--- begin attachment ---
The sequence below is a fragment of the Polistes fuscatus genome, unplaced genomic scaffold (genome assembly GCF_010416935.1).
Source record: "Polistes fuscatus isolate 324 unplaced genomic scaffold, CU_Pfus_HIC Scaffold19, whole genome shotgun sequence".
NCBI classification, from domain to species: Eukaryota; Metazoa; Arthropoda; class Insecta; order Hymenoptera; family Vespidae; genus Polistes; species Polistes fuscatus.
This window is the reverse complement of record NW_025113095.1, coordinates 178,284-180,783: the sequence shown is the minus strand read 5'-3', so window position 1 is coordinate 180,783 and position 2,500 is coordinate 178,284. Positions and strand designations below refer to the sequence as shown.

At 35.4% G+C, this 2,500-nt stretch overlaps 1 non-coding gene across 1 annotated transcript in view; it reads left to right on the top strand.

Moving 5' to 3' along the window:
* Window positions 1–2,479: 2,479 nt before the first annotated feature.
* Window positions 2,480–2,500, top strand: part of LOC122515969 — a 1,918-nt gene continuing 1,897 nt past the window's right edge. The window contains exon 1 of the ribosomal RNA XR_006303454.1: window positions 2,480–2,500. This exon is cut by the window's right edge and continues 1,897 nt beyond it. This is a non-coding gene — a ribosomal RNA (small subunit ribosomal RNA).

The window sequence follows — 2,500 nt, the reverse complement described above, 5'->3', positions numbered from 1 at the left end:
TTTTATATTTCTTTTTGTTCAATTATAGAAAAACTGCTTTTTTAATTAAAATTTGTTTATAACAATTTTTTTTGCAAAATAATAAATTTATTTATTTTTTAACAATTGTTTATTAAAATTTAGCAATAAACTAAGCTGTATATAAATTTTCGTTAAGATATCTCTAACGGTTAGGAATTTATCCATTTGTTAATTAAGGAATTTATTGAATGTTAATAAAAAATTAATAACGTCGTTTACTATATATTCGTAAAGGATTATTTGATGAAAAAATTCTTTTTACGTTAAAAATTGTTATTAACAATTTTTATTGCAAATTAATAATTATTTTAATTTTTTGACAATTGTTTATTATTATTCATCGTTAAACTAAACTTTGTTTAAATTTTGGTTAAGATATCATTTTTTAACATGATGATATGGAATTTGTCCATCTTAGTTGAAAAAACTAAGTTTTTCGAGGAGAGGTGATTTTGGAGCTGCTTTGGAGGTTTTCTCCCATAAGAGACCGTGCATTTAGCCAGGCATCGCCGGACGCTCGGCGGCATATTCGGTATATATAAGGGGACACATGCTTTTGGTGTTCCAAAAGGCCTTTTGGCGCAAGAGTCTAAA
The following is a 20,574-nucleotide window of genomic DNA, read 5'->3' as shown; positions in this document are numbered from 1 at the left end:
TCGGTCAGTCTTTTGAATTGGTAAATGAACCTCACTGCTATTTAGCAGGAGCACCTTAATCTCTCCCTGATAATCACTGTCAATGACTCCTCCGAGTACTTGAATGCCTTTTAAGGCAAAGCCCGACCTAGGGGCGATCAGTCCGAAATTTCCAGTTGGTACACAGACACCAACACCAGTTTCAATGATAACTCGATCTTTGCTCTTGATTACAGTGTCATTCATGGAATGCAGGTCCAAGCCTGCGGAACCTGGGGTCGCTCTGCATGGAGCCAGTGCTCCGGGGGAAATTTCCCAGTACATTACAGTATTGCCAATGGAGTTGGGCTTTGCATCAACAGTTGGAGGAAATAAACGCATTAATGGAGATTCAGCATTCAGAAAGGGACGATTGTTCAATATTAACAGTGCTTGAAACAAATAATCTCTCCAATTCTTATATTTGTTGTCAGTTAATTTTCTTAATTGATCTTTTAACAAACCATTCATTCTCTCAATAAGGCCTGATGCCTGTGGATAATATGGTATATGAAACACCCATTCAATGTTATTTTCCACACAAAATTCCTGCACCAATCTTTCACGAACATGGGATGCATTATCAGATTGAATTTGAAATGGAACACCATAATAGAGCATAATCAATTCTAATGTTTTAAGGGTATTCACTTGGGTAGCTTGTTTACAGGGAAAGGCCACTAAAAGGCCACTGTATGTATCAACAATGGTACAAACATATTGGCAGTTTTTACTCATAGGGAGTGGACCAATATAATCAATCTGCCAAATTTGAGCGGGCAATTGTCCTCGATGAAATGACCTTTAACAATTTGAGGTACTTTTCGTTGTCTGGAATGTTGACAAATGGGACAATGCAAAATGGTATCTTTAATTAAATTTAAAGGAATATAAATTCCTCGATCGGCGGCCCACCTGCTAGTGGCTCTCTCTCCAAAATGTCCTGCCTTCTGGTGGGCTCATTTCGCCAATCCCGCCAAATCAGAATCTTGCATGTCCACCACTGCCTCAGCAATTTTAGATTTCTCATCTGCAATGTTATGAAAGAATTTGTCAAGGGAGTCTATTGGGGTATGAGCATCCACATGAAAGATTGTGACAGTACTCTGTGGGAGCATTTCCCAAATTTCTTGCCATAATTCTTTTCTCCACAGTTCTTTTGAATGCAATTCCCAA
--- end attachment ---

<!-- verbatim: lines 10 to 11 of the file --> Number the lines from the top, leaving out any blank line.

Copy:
TTTTATATTTCTTTTTGTTCAATTATAGAAAAACTGCTTTTTTAATTAAAATTTGTTTATAACAATTTTTTTTGCAAAATAATAAATTTATTTATTTTTTAACAATTGTTTATTAAAATTTAGCAATAAACTAAGCTGTATATAAATTTTCGTTAAGATATCTCTAACGGTTAGGAATTTATCCATTTGTTAATTAAGGAATTTATTGAATGTTAATAAAAAATTAATAACGTCGTTTACTATATATTCGTAAAGGATTATTTGATGAAAAAATTCTTTTTACGTTAAAAATTGTTATTAACAATTTTTATTGCAAATTAATAATTATTTTAATTTTTTGACAATTGTTTATTATTATTCATCGTTAAACTAAACTTTGTTTAAATTTTGGTTAAGATATCATTTTTTAACATGATGATATGGAATTTGTCCATCTTAGTTGAAAAAACTAAGTTTTTCGAGGAGAGGTGATTTTGGAGCTGCTTTGGAGGTTTTCTCCCATAAGAGACCGTGCATTTAGCCAGGCATCGCCGGACGCTCGGCGGCATATTCGGTATATATAAGGGGACACATGCTTTTGGTGTTCCAAAAGGCCTTTTGGCGCAAGAGTCTAAA
The following is a 20,574-nucleotide window of genomic DNA, read 5'->3' as shown; positions in this document are numbered from 1 at the left end: